Early Summer Prairie Garden

Early Summer Prairie Garden

Butterfly Weed and Pale Purple Coneflower

 Both Garden Walks held last Saturday and mentioned on my blog last Friday–AAUW and Northern Kane County Wild Ones–featured Butterfly Weed (Asclepias tuberosa) and Pale Purple Coneflower (Echinacea pallida), a striking orange and pink combination.

AAUW Garden Wal

AAUW North End Neighbors’ Association Butterfly Garden


river walkGeneva River Park

Pale Purple Coneflower and Butterfly Weed in a matrix of Side Oats Grama

Butterfly Weed is one of the most conspicuous flowers of the prairie.  It forms a 1’ to 2’ stiff upright clump of vibrant orange, flat-topped flower clusters that grow wider and showier every year.  In fall it produces pods filled with fluffy seeds that drift about on the wind and produce new plants where they land.


milkweed fluff 2

Pale Purple Coneflower in similar to the later blooming, more familiar Purple Coneflower  (Echinacea purpurea), but is petals are narrower and more reflexed  and a lighter and brighter pink.  It also grows taller–to 40” and has narrower leaves.


pale purple coneflower and prairie dropseed

Pale Purple Coneflower and New Jersey Tea growing out of a matrix of Prairie Dropseed with Butterfly Weed situated on the tier above.



front walk ppcf & bfw

Along my front sidewalk

wild qunine and butterfly weed

I also combine Butterfly Weed with Wild Quinine. The  white flowers of Wild Quinine (Parthenium integrifolium) grow in flat-topped clusters at the top of  2-4’ tall stems.   It puts on a longer show than any other prairie flower, looking as fresh in August as it does in June.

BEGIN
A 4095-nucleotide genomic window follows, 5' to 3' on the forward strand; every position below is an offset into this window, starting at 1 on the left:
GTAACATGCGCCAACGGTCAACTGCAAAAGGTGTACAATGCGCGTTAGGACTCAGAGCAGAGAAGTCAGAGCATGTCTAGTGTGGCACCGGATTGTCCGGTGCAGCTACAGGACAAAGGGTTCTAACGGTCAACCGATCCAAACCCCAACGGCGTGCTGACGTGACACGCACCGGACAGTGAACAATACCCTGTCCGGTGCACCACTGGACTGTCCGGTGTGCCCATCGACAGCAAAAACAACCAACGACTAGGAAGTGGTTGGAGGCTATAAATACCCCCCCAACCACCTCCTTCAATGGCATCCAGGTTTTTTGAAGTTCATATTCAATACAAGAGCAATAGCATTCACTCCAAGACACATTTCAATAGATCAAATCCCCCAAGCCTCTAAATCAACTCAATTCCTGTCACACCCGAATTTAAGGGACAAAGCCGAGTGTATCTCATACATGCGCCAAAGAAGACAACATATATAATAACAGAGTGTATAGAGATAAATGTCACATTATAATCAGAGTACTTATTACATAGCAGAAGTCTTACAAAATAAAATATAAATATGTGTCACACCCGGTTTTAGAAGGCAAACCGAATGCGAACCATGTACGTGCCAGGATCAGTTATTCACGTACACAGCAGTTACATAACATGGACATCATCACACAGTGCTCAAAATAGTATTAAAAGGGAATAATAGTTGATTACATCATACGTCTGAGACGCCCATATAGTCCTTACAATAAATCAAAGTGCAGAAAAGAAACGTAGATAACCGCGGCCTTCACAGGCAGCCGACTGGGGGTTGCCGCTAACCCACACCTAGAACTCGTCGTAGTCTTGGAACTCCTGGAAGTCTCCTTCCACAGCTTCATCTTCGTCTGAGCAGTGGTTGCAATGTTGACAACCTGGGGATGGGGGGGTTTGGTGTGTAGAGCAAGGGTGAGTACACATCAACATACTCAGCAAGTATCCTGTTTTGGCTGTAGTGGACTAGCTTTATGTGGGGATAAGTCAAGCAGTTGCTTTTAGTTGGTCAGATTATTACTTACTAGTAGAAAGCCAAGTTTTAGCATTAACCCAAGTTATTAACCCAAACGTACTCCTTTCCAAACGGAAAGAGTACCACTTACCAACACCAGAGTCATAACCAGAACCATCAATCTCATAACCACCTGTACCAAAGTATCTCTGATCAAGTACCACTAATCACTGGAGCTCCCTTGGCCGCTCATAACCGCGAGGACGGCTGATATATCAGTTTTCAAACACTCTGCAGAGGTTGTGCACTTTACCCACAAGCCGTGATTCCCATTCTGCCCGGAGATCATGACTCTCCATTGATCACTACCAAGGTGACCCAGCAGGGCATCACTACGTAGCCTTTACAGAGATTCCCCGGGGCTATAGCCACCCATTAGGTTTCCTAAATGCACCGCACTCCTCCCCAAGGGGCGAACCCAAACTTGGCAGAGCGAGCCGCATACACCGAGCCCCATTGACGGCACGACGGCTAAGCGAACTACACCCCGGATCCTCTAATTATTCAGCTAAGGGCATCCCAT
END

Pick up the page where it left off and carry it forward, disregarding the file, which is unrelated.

fron siewalk June

The radiant golden-yellow daisy flowers of Stiff Coreopsis (Coreopsis palmata). bloom at the top of 1’-3’ stiff stems.   Spreading by rhizomes, it makes luminous patches of sunshine throughout dry or sandy prairies from the last week in June until mid-to-late July.  Its unique, narrow, stiff leaves divide in the middle into a trident.   Because of its aggressiveness, I waited until my garden was mature before introducing it.

Whoever named Butterfly Bush was a marketing genius;  whoever named Butterfly Weed–not so much.  A weed is defined as an undesirable, unattractive, and  troublesome plant, growing where it is not wanted, such as in a garden.  Butterfly Weed certainly does not meet those criteria.   But while it is a member of the Milkweed Family (Asclepiadaceae) and Milkweed Genus (Asclepias), it does not have milky juice, so it was not referred to as “milkweed”, as all its cousins are; it’s just called “weed.”

A truly beautiful, but uncommon nickname, is Butterfly Love–now that would be a spectacular name.




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